A copy of GRIP: Combat Racing was made available for the purposes of this review by a PR on behalf of the publisher. This has not influenced the review in any shape or form. I just thought you should know.

GRIP: Combat Racing is an action-racing title from Caged Elephant and published by Wired Productions. Heavily inspired by cult PS1 classic, Rollcage, GRIP attempts to cut a niche for itself as the go-to action racing title for the current gen. And it largely succeeds…by virtue of being one of the only action-racers on the market.

You certainly don’t see many racing titles that emphasize combat and weaponry over racing ability and, in that sense, GRIP is certainly a change of pace. I recall, even in the Xbox 360/PS3 era, games such as Blur and Split/Second did their best to bring vehicular combat to prominence, albeit unsuccessfully. GRIP feels like it fits into this group of games, which is both its best and worst quality.

Bass in your Face

GRIP *looks* like a game from 2010, in the worst way. I can’t compare how the game looks on PS4 to what I played, however textures are blurred, and objects are muddied. In fact, every race played like there was a layer of dust or dirt over the screen. In the looks department, GRIP nails the early 2010s feel.

grip mountains

The year 2010 seeps into the soundtrack, as GRIP is absolutely stacked with Drum n Bass tracks. I don’t feel anywhere close to qualified to talk about the Drum n Bass scene. I don’t like it, I don’t agree with it, but I’m reliably informed that Rollcage was filled with the stuff. So, you’ve got to hand it to GRIP for recognising its influences.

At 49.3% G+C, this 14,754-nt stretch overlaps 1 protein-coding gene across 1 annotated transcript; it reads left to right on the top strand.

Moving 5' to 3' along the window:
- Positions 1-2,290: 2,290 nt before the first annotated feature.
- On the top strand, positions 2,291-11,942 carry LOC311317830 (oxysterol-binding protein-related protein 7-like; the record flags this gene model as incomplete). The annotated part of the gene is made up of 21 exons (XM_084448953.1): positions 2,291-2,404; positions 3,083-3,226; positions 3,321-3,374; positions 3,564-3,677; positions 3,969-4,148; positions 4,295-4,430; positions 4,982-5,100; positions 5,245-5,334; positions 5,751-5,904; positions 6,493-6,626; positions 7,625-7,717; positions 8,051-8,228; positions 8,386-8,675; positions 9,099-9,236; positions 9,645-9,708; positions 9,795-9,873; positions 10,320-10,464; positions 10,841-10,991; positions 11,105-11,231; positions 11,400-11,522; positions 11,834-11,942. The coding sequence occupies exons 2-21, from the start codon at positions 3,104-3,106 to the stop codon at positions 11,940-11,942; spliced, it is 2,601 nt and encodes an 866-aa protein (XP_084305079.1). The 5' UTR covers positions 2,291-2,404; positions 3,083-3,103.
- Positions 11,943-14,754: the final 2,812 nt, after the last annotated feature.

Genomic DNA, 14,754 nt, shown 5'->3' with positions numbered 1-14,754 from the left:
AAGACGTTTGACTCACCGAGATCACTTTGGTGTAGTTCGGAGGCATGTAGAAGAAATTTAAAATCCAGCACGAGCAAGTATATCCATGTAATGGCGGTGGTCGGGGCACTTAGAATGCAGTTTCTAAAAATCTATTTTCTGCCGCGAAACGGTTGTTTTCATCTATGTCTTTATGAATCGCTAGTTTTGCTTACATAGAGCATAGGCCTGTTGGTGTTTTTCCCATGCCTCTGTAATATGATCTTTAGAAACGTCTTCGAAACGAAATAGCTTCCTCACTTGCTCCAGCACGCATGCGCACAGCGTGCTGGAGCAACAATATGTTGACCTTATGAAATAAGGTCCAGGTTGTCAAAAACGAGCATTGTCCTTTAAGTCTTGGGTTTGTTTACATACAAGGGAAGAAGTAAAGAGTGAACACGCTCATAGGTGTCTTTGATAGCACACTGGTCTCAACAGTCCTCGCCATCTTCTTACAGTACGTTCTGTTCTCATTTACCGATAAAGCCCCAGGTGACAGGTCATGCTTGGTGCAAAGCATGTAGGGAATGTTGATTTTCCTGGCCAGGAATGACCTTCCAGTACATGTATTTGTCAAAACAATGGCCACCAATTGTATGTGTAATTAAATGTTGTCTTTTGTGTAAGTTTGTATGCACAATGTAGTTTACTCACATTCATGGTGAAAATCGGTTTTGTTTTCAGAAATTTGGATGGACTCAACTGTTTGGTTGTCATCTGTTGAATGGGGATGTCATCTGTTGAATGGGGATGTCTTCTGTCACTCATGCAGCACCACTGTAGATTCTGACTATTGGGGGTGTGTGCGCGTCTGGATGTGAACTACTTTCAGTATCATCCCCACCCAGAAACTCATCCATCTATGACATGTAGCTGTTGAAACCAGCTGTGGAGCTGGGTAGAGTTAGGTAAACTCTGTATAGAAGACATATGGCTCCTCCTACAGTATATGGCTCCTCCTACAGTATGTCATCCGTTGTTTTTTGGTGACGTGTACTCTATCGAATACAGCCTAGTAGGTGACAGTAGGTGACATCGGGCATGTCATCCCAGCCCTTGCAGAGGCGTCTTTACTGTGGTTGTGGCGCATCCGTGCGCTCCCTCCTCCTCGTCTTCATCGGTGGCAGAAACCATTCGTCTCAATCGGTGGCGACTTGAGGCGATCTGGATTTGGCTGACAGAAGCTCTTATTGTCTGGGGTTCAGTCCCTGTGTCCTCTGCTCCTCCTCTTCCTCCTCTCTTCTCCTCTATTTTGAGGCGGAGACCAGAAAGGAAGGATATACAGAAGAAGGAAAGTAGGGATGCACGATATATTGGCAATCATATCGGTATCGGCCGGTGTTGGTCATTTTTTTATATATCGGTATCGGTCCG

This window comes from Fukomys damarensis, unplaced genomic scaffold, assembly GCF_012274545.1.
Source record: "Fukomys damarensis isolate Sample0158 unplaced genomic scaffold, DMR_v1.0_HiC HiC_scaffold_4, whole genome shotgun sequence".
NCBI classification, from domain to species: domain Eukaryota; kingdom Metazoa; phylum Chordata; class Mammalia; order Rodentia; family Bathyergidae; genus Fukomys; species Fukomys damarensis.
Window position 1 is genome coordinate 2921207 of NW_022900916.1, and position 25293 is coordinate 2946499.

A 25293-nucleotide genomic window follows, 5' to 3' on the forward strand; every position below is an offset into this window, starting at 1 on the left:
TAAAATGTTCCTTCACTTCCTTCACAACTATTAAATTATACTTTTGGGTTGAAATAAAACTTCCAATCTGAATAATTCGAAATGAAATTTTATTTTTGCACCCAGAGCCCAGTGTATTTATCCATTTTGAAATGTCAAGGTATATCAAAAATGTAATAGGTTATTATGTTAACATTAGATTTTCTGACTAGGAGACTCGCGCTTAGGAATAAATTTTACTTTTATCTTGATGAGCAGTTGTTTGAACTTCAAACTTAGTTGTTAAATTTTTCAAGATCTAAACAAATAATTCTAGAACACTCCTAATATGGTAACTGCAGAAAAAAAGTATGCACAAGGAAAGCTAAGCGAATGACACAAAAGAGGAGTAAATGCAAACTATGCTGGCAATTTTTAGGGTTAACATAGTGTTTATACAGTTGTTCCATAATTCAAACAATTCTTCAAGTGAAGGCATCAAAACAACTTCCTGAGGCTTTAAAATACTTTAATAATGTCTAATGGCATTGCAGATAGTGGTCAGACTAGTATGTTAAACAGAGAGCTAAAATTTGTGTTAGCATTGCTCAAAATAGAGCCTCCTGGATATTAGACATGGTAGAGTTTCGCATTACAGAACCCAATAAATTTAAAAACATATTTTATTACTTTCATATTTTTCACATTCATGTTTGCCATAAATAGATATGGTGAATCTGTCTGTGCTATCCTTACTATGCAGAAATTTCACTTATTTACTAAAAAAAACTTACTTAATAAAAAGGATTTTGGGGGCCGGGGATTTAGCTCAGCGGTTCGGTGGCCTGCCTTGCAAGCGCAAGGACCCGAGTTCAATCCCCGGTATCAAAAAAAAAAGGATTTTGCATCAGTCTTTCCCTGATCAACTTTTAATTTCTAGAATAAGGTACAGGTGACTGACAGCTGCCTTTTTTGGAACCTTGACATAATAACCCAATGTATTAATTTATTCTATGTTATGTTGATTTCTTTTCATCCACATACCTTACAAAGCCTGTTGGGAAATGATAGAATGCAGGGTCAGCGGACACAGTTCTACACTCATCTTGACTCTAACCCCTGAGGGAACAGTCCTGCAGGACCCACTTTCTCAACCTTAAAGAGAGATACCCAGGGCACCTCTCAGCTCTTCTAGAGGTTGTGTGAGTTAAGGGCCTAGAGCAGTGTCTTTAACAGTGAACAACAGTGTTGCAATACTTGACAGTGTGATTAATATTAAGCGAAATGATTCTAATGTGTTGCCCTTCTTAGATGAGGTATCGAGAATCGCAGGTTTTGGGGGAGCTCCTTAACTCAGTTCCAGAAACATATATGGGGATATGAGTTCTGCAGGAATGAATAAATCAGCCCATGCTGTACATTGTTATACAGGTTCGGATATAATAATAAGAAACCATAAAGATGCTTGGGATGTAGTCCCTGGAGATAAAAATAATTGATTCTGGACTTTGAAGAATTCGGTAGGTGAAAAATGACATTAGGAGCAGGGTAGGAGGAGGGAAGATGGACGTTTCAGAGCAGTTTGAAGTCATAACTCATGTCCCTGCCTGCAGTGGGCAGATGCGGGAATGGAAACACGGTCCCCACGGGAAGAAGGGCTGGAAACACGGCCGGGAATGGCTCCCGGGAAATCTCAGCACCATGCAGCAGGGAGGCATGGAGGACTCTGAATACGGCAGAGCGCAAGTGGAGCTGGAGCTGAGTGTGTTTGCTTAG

Start Your Engines

What I will say, however, once you get past the looks and sounds, GRIP is actually pretty fun. Unfortunately the lack of online activity over the course of my play meant I couldn’t put to the test the connectivity chops of this beast, however there’s plenty if single player meat to dig into. Be it creating and customising your own racer, or practicing in the time trial or race challenges the game throws at you, GRIP certainly isn’t light on content.

I did notice significant input lag, however, early on in my playthrough. A post-release patch appeared to correct this, however, so you’re unlikely to suffer from many control issues. It’s worth noting that, while this was an issue, the vehicles themselves weren’t overly great to control. Everything felt heavy and clunky on the track and, despite the cars themselves being designed this way, it felt like a chore in itself just to get round a corner. A word of warning for anyone hoping for a smooth Mario Kart-esque experience.

grip metal

That isn’t to say there aren’t “Mario Kart” style comparisons that can be made. Aside from 300 mile an hour speeds, the game will offer you a (small) selection of items to increase your chances of victory, namely speed boosts and guns. I didn’t notice any great advantage to using these over driving normally, however, and it does give the whole point of them an aesthetic feel, rather than functional.


Is it worth a buy? Well, the absolute lack of games in this genre on the Switch means it becomes a must-buy for anyone who’s battered Fast RMX. I do think there are better titles out there, but you’ll struggle to find them on Nintendo’s latest. A soft recommendation, then, but a solid one should you see it for about a tenner.

GRIP: Combat Racing is available on the Nintendo Switch eShop for £34.99, and is also available on PS4, Xbox One, and PC. Should you prefer your games in a more physical state, GRIP: Combat Racing is available on a cartridge. If you follow this link, and order the physical copy through Amazon, you’ll actually be helping yetanothergamingblog. Every time one of those links is used, Amazon chuck me a couple of quid, which is used to help fund future content. It doesn’t increase of affect your purchase at all, just does me a favour.